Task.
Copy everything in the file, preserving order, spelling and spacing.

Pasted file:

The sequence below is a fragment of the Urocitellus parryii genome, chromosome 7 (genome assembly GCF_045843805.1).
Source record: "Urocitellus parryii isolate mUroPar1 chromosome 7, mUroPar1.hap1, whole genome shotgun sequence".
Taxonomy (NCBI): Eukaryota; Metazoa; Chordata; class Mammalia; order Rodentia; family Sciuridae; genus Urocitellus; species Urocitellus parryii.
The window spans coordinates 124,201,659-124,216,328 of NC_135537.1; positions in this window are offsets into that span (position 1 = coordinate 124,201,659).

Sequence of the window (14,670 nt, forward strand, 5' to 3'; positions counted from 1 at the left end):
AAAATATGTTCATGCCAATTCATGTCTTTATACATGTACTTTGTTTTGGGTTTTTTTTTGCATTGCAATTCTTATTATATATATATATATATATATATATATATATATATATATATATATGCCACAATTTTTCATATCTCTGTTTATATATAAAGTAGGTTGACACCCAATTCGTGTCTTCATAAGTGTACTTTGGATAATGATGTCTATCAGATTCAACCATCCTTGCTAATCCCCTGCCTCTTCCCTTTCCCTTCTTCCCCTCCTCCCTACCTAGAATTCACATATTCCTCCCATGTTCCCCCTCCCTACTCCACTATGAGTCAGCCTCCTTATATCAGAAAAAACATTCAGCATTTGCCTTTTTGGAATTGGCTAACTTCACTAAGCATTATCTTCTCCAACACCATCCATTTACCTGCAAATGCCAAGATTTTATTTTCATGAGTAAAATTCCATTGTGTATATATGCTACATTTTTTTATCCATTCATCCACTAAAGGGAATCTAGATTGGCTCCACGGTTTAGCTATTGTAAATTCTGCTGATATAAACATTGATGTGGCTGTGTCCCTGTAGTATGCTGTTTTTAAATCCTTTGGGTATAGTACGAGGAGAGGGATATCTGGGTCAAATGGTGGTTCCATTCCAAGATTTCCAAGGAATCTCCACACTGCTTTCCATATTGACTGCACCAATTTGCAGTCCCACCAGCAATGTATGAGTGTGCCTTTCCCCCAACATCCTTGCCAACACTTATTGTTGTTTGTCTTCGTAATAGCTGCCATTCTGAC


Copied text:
The sequence below is a fragment of the Urocitellus parryii genome, chromosome 7 (genome assembly GCF_045843805.1).
Source record: "Urocitellus parryii isolate mUroPar1 chromosome 7, mUroPar1.hap1, whole genome shotgun sequence".
Taxonomy (NCBI): Eukaryota; Metazoa; Chordata; class Mammalia; order Rodentia; family Sciuridae; genus Urocitellus; species Urocitellus parryii.
The window spans coordinates 124,201,659-124,216,328 of NC_135537.1; positions in this window are offsets into that span (position 1 = coordinate 124,201,659).

Sequence of the window (14,670 nt, forward strand, 5' to 3'; positions counted from 1 at the left end):
AAAATATGTTCATGCCAATTCATGTCTTTATACATGTACTTTGTTTTGGGTTTTTTTTTGCATTGCAATTCTTATTATATATATATATATATATATATATATATATATATATATATATATGCCACAATTTTTCATATCTCTGTTTATATATAAAGTAGGTTGACACCCAATTCGTGTCTTCATAAGTGTACTTTGGATAATGATGTCTATCAGATTCAACCATCCTTGCTAATCCCCTGCCTCTTCCCTTTCCCTTCTTCCCCTCCTCCCTACCTAGAATTCACATATTCCTCCCATGTTCCCCCTCCCTACTCCACTATGAGTCAGCCTCCTTATATCAGAAAAAACATTCAGCATTTGCCTTTTTGGAATTGGCTAACTTCACTAAGCATTATCTTCTCCAACACCATCCATTTACCTGCAAATGCCAAGATTTTATTTTCATGAGTAAAATTCCATTGTGTATATATGCTACATTTTTTTATCCATTCATCCACTAAAGGGAATCTAGATTGGCTCCACGGTTTAGCTATTGTAAATTCTGCTGATATAAACATTGATGTGGCTGTGTCCCTGTAGTATGCTGTTTTTAAATCCTTTGGGTATAGTACGAGGAGAGGGATATCTGGGTCAAATGGTGGTTCCATTCCAAGATTTCCAAGGAATCTCCACACTGCTTTCCATATTGACTGCACCAATTTGCAGTCCCACCAGCAATGTATGAGTGTGCCTTTCCCCCAACATCCTTGCCAACACTTATTGTTGTTTGTCTTCGTAATAGCTGCCATTCTGAC